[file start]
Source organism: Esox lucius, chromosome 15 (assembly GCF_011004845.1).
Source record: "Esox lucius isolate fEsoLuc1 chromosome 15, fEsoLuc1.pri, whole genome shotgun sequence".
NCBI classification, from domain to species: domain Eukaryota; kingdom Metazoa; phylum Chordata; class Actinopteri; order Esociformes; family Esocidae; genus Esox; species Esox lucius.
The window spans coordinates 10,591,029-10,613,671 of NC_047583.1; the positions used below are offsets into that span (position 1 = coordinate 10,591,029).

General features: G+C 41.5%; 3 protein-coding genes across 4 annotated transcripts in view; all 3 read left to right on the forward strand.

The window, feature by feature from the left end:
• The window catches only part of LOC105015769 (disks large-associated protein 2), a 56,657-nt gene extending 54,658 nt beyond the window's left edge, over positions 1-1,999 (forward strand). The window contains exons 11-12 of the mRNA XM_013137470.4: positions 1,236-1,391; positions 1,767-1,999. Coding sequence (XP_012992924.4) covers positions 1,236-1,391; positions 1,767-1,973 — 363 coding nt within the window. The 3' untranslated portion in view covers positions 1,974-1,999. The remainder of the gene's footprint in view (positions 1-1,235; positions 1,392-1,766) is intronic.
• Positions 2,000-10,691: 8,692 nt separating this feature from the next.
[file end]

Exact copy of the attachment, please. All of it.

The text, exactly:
Source organism: Esox lucius, chromosome 15 (assembly GCF_011004845.1).
Source record: "Esox lucius isolate fEsoLuc1 chromosome 15, fEsoLuc1.pri, whole genome shotgun sequence".
NCBI classification, from domain to species: domain Eukaryota; kingdom Metazoa; phylum Chordata; class Actinopteri; order Esociformes; family Esocidae; genus Esox; species Esox lucius.
The window spans coordinates 10,591,029-10,613,671 of NC_047583.1; the positions used below are offsets into that span (position 1 = coordinate 10,591,029).

General features: G+C 41.5%; 3 protein-coding genes across 4 annotated transcripts in view; all 3 read left to right on the forward strand.

The window, feature by feature from the left end:
• The window catches only part of LOC105015769 (disks large-associated protein 2), a 56,657-nt gene extending 54,658 nt beyond the window's left edge, over positions 1-1,999 (forward strand). The window contains exons 11-12 of the mRNA XM_013137470.4: positions 1,236-1,391; positions 1,767-1,999. Coding sequence (XP_012992924.4) covers positions 1,236-1,391; positions 1,767-1,973 — 363 coding nt within the window. The 3' untranslated portion in view covers positions 1,974-1,999. The remainder of the gene's footprint in view (positions 1-1,235; positions 1,392-1,766) is intronic.
• Positions 2,000-10,691: 8,692 nt separating this feature from the next.